Corunna (Span. Coru-na). I. A N. W. province of Spain, in Gali-cia, bounded N. and W. by the Atlantic, and bordering on the provinces of Lugo and Pon-tevedra; area, 3,078 sq. m.; pop. in 1867, 609,-337. The coast is rugged and irregular, the interior traversed by high mountains, interspersed with fertile valleys and plains, watered by the Ulla, Tambre, Lezaro or Jallas, Man-deo, and Mero, and in some places covered with forests. The principal crops are beans, peas, potatoes, hemp, flax, fruit, and most kinds of grain except wheat and barley. A large proportion of the soil is occupied by pastures. The manufactures are hardware, earthenware, hats, shoes, leather, rope, and sail cloth; ships are also built. Iron, copper, silver, and coal are mined to a small extent. Wild boars and wolves infest the forests. Besides Corunna, the capital, the chief towns are Santiago de Compostela and Ferrol. II. A city (Lat. Coronium), capital of the province, a seaport at the entrance to the estuary of the Mero river, 315 m.
N. W. of Madrid; pop. about 40,000. It is nearly connected with Madrid by rail, a railway being in course of construction intended to connect it with the Leon and Palencia branch line, and through the latter with the main northern trunk, between Valladolid and Burgos. It consists of an upper and a lower town, the former built on the E. side of a small peninsula, and the latter on the isthmus connecting the peninsula with the mainland. The upper town is walled, and contains the citadel, the principal government buildings, and the finest of the churches. The lower quarter, once a mere collection of fishers' huts, is now better built. In this are the theatre, captain general's palace, custom house, arsenal, barracks, and court house. The town also contains a number of convents, two hospitals, a prison, a house of correction, schools of design, mathematics, and navigation, and several literary and charitable institutions. On the N. shore of the peninsula is a lighthouse 92 ft. high, called the tower of Hercules, and supposed to be of Roman construction. It is visible in clear weather from a distance of 60 m. The harbor, formed by Corunna bay, and protected by Fort St. Anthony on an insulated rock at its entrance, and Fort St. Diego on the mainland, is deep, spacious, and safe.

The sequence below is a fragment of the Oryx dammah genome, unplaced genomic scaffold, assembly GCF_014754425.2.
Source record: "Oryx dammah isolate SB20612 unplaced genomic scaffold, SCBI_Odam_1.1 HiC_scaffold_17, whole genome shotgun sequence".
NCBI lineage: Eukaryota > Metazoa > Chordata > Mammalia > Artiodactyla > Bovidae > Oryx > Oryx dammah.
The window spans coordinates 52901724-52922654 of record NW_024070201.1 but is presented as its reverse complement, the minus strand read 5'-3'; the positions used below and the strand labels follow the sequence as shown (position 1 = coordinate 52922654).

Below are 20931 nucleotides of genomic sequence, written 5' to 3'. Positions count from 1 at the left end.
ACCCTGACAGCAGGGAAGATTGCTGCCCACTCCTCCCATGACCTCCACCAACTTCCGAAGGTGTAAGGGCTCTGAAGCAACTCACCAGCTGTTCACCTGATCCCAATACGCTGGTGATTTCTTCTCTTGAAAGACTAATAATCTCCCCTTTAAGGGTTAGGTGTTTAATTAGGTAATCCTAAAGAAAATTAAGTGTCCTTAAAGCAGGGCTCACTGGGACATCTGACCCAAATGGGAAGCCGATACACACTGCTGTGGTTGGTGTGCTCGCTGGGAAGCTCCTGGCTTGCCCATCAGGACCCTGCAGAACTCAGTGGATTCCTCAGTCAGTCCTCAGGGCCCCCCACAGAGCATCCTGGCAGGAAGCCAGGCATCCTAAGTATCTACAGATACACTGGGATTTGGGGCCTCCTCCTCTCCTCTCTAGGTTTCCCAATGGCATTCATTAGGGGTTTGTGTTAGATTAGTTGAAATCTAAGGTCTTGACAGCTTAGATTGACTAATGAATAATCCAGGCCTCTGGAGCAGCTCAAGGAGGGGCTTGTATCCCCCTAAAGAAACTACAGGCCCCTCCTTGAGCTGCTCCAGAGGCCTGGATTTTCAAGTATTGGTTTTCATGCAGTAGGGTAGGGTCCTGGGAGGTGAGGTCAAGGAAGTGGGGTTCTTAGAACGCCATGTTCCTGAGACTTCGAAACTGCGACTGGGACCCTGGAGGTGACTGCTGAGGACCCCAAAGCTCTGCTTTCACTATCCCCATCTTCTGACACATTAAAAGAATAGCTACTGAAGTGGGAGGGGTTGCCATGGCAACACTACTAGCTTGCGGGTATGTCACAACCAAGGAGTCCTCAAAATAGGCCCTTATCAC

The sea wall, begun in 1862, embracing the whole front of the new town, was completed in 1870, and the former beach has been converted into a public garden. A new dock and a wharf nearly 1,100 ft. long have been built, and other wharves are in course of construction. Handsome private dwellings and public edifices have been erected since 1868, the latter including barracks for 3,500 soldiers, with a military hospital. About 5,000 emigrants embark annually from the port for Havana, Montevideo, and Buenos Ayres. The imports for the year ending Sept. 30,1871, chiefly tobacco, hides, sugar, cocoa, and codfish, amounted to $2,492,814 and the exports, chiefly cattle and eggs, to $2,654,655. The chief branches of industry are ship building, fisheries, particularly for sardines, the salting of provisions, and the manufacture of glass, soap, starch, cotton, cigars, iron, oil cloth, and hats. - The famous Spanish armada was refitted in the bay of Corunna in June, 1588, prior to setting sail for England. On Jan. 16, 1809, a British army under Sir John Moore, after repulsing in an obstinate encounter a numerically superior French force commanded by Marshal Soult, succeeded in embarking here.
The British general was killed in battle by a cannon shot and interred in the citadel, where an inscription to his memory was placed by Soult, to whom the city surrendered three days later. A monument was afterward erected to Sir John Moore by the English government.